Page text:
US drillers stuck with negative cash flow and lots of debt

U.S. drillers have mostly weathered OPEC's year-old policy of nonstop pumping in an oversupplied market. But it's left balance sheets battered.

In the last year, publicly traded independent oil and gas companies have seen free cash flow plummet and debt levels rise, necessitating deep cuts to capital spending.

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For years, U.S. drillers have spent more than they've earned from operations, leaving them reliant on external financing such as debt and equity offerings and asset sales. As recently as last year, some saw that situation beginning to reverse for top producers.

But as the chart below shows, that scenario has not played out.

Cash flow has mostly remained negative for 44 publicly traded independent U.S. producers, meaning they must continue to tap outside sources for funding, or have to reduce investment until they spend no more than they earn.

Meanwhile, falling oil prices have whittled away at earnings, while debt levels have remained constant or grown, leaving many drillers more in debt than investors would prefer. This imbalance is expressed as the debt-to-EBITDA (earnings before interest, taxes, depreciation and amortization) ratio.

A look at aggregated company trends reveals how the upstream industry has coped as a whole.

As oil prices hit a trough in the first quarter of 2015, the amount of cash companies generated from producing crude shrank. To offset those losses, shale producers slashed spending on expensive drilling operations. Not only did they need to conserve cash, but there was little incentive to fund new production with oil fetching such paltry prices.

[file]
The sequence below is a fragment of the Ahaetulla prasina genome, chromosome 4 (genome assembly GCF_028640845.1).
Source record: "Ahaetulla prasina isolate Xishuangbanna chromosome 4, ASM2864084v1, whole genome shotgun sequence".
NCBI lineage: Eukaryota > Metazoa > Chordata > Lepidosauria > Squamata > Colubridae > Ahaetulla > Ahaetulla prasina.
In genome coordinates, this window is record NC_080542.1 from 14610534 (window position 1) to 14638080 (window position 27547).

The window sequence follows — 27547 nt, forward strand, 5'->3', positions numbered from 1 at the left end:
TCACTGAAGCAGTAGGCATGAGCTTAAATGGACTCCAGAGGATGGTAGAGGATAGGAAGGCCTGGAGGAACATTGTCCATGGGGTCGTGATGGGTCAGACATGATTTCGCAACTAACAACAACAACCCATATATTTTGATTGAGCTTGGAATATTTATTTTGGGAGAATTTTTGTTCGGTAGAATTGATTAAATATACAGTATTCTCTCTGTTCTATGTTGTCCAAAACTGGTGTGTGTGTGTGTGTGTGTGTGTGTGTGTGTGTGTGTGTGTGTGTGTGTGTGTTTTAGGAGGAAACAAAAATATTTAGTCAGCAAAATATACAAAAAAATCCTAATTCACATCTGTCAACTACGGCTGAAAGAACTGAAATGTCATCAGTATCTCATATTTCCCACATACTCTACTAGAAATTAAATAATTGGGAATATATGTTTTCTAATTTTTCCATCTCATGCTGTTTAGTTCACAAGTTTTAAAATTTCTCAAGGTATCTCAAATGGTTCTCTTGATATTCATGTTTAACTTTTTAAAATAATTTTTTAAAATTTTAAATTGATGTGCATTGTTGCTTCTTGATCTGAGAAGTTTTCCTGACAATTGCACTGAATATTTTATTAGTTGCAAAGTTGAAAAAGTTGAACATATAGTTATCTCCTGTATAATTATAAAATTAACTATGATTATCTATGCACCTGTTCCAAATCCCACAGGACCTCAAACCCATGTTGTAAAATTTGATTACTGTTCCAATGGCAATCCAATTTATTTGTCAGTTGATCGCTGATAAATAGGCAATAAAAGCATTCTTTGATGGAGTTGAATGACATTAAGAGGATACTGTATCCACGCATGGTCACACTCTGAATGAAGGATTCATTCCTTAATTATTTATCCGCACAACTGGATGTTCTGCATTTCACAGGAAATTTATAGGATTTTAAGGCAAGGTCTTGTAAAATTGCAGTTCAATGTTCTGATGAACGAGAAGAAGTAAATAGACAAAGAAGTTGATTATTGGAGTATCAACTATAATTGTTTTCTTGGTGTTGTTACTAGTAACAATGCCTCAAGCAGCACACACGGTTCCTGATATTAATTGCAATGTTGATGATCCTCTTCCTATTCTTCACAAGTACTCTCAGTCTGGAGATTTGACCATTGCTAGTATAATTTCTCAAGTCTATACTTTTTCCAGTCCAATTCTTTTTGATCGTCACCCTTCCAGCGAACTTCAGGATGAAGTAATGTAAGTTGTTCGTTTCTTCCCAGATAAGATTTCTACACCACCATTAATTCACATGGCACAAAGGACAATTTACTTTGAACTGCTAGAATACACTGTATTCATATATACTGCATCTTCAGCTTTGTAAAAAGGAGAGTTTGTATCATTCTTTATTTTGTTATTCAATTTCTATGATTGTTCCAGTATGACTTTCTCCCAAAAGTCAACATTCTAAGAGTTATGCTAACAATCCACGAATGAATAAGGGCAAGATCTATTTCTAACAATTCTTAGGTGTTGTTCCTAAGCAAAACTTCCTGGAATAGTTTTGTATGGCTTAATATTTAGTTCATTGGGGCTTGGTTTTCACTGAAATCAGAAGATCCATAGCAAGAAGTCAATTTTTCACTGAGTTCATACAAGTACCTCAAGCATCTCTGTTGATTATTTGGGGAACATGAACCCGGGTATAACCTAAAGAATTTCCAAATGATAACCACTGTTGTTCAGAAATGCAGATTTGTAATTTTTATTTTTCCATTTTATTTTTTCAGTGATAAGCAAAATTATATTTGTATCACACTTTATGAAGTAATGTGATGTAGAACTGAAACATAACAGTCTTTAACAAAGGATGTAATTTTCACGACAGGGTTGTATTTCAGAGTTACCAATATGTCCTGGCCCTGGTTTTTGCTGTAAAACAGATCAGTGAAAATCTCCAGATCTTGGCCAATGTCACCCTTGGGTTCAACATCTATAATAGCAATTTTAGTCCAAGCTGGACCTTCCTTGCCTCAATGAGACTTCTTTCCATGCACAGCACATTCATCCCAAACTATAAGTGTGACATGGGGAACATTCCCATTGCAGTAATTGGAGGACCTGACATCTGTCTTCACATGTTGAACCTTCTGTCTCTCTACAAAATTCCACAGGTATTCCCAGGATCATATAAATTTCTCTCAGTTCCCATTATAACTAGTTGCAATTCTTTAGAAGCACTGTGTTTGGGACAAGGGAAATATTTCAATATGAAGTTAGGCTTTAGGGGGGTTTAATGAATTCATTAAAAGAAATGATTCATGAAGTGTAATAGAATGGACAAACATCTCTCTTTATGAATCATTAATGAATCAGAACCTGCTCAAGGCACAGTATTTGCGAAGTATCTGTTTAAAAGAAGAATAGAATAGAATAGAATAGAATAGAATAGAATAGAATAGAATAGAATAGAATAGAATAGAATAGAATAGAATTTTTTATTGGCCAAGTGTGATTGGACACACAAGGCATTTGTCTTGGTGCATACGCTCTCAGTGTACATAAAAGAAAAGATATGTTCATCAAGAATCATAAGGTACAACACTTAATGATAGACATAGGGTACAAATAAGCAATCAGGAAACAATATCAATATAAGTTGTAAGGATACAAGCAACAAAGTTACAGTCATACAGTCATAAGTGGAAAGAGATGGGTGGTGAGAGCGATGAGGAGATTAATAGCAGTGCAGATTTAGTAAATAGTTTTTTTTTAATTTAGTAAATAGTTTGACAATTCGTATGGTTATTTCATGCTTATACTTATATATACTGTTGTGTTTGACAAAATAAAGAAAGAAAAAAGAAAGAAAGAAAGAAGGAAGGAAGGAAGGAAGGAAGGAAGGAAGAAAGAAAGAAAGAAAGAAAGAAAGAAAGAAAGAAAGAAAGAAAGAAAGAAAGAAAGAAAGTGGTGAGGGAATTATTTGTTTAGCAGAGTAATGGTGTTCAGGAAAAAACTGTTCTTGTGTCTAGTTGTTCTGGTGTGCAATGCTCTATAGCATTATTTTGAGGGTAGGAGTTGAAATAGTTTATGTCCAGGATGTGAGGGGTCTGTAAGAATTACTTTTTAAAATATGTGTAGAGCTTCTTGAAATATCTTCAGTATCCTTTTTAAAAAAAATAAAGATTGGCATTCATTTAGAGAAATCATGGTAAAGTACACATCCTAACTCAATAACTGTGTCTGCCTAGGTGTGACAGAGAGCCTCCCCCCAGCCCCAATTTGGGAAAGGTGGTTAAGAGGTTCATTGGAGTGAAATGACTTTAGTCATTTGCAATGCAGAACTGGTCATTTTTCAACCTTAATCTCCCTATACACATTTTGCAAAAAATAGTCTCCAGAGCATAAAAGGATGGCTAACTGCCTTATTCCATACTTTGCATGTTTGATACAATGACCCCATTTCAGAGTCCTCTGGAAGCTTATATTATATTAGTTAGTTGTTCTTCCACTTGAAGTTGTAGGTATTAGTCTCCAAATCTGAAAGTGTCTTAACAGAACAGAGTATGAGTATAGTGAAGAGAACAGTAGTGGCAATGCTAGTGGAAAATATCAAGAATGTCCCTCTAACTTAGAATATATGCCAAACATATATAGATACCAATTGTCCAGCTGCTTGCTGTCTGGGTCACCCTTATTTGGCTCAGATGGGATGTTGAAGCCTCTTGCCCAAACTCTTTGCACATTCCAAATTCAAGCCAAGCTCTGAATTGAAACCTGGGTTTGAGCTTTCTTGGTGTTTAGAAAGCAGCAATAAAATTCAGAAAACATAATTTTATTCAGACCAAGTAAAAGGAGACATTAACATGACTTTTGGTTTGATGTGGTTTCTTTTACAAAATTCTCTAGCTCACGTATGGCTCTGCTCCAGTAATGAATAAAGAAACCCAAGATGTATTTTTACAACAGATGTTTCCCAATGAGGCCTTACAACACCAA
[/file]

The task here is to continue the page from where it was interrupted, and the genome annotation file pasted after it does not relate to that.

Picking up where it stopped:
That gradual capital expenditure adjustment led to marginal improvement in free cash flow, or cash flow from operations minus capital spending. That's the cash drillers have on hand to pay off debt, issue dividends and acquire new acreage.

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Free cash flow improved after the first quarter of 2015 for the 44 companies as capital expenditures fell roughly 50 percent.

However, it also shows debt-to-EBITDA levels steadily rising.

Those trends largely hold on a yearly basis, though it's clear the free cash flow situation has improved slightly since 2014. Total stock market capitalization for the 44 companies now stands at the lowest levels since 2010.

When oil prices are high, investors are typically willing to help companies fund free cash flow deficits through debt or equity, Michael Rowe, vice president of exploration and production research at energy investment bank Tudor, Pickering, Holt & Co. told CNBC.

But when prices are low, investors want drillers to protect their balance sheet, maintain liquidity and live within their means as best they can. With that in mind, debt and equity markets were wide open to drillers earlier this year, but issuance of these securities has fallen off considerably.

The availability of debt and equity financing earlier this year forestalled asset sales, but dealmaking has also been subdued because the gap between what buyers want to pay and what sellers are willing to accept remains wide.

Tudor, Pickering, Holt remains focused on identifying companies that can sustain their business while spending within their cash flow, Rowe said. As such, the firm will be keeping a close eye on 2016 capital budgets and how oil production responds to spending levels.